Dr. Jay Katz,
Practicing ophthalmologist,Director of Glaucoma Service at Wills Eye Hospital in Philadelphia and Professor of Ophthalmology, Jefferson Medical College at Thomas Jefferson University
As humans age, we become susceptible to a wider range of illnesses and disorders, including glaucoma — which damages the optic nerve and is one of the leading causes of blindness in people over 60. So while we may joke about losing our eyesight as we get older, the truth is that glaucoma is no laughing matter.
Dr. Jay Katz is a practicing ophthalmologist, the Director of Glaucoma Service at Wills Eye Hospital in Philadelphia and a Professor of Ophthalmology at Jefferson Medical College at Thomas Jefferson University. Dr. Katz breaks down some of the risk factors for glaucoma, how to test for the disease, and treatment options.
According to the doctor, also the chief medical officer at Glaukos, glaucoma risk factors include elevated eye pressure, family history, a thin cornea, diabetes, low blood pressure, and sleep apnea. Near sighted and older people are also at elevated risk. A person’s race may also be a risk factor, as Black and Hispanic people seem to be more susceptible.
In order to check for glaucoma, your doctor will measure the eye pressure, examine the internal eye drainage system, and note any damage to the optic nerve by scanning pictures of tissue thickness and performing a visual field test. “These tests also determine the stage or severity of the disease,” Dr. Katz said.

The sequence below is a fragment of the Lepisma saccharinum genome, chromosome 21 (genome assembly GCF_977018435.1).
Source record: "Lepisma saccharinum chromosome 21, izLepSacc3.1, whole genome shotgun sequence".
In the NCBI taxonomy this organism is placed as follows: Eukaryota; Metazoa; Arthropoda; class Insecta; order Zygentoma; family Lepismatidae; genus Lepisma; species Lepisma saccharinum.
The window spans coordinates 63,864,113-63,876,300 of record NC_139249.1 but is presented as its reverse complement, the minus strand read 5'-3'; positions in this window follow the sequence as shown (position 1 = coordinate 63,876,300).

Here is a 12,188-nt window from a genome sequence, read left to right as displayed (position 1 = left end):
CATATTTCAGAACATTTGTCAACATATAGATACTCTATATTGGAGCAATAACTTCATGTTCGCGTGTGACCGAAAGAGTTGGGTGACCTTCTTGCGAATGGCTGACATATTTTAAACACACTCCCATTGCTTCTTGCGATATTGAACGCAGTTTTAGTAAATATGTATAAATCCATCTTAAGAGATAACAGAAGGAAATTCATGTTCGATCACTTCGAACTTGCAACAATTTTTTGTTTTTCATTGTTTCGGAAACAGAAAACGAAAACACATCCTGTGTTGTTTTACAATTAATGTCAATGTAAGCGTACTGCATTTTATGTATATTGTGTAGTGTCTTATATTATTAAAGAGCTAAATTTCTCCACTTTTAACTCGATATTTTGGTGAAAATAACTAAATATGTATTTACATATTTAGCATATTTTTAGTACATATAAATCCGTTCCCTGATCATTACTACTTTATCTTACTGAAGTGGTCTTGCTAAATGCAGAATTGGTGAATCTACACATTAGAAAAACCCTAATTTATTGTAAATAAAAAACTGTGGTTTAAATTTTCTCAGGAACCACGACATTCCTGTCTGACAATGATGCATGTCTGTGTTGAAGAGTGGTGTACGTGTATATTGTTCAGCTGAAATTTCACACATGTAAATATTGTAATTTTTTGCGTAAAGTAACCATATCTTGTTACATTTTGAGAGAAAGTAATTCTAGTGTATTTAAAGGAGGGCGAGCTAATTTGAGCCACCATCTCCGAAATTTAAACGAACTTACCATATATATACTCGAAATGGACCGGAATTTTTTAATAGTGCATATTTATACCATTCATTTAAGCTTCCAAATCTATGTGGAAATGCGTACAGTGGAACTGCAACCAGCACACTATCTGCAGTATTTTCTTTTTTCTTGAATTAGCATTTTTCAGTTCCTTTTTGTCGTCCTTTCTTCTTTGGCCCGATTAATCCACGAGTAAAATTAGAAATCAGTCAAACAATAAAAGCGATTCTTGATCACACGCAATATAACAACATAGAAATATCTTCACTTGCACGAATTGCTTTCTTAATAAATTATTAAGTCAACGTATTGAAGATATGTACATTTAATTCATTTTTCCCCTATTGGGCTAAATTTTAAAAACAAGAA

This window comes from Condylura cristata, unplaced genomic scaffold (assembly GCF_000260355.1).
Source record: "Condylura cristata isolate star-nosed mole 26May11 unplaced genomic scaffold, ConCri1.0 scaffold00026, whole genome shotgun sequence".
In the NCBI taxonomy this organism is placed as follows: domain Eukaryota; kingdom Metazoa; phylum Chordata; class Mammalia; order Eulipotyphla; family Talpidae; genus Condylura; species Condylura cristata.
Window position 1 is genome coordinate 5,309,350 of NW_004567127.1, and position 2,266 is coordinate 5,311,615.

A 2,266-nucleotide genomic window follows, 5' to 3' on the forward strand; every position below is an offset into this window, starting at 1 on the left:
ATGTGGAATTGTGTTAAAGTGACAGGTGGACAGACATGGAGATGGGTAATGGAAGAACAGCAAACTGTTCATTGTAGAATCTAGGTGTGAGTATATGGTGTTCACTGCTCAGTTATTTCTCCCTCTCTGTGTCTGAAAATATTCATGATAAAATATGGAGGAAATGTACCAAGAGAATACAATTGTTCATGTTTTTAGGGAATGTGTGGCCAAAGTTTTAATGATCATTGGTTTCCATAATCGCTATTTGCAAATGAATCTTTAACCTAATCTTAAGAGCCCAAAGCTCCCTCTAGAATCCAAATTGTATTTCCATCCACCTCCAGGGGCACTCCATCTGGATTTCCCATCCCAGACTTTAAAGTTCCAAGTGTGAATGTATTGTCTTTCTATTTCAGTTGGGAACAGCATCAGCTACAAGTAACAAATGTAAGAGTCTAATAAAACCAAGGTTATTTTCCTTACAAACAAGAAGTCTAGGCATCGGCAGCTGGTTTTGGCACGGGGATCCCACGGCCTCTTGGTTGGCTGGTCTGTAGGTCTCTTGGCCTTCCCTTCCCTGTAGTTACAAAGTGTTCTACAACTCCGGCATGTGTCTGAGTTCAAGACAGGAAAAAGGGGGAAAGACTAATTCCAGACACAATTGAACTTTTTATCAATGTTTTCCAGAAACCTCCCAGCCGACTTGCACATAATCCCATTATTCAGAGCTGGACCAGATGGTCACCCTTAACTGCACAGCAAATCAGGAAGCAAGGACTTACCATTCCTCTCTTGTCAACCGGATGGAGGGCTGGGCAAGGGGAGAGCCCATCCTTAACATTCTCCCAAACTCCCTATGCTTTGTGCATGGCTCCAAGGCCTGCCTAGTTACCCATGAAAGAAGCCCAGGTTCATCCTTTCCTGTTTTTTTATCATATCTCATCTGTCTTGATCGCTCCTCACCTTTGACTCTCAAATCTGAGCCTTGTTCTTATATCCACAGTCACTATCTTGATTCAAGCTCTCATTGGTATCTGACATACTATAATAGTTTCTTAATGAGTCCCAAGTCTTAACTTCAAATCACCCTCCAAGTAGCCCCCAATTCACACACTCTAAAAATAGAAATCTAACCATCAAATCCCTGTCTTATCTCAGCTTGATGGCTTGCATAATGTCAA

Fortunately, if the glaucoma is detected, there are a variety of treatment options, including medications taken at home, in-office procedures, and surgery. “All treatments have a common goal — to lower eye pressure to an acceptable level that will halt progressive, irreversible vision loss.” You could be prescribed daily eyedrops or pills or asked to come into the office for a laser treatment. There are also a variety of surgical operations, according to Dr. Katz, such as micro-invasive glaucoma surgery (MIGS).
“MIGS operations are used often in combination with cataract surgery in glaucoma patients or alone to better control the eye pressure and reduce the glaucoma drug burden,” said Dr. Katz, referring to possible side effects of glaucoma drugs or concerns about a patient’s ability to comply with their medication regimen. The procedure involves “micro-incisional approaches” using an operating microscope to improve fluid flow patterns and lower eye pressure. Katz notes that among the procedure’s advantages are the high safety level, minimal trauma, and rapid visual recovery which allows you to quickly return to daily activities.
While the existence of effective and minimally invasive treatment options for glaucoma is great news, the even better news is that Dr. Katz anticipates even better treatment in the near future. “Rapidly evolving technologies have delivered novel, sustained drug delivery methods [such as] injectable micropolymers, tiny drug elution devices, that will decrease the burden placed on many patients who find daily eyedrop administration challenging,” he said. “[And] positive clinical experience with lasers will increase the adoption of earlier laser treatment.”
Dr. Katz also believes that as treatments continue to evolve and grow, doctors will be able to better serve their patients. “With the exciting emergence and acceptance of new approaches, both medically and surgically, physicians will be able to better tailor therapy for the best individualized care for glaucoma patients to help preserve their vision and maintain their quality of life.”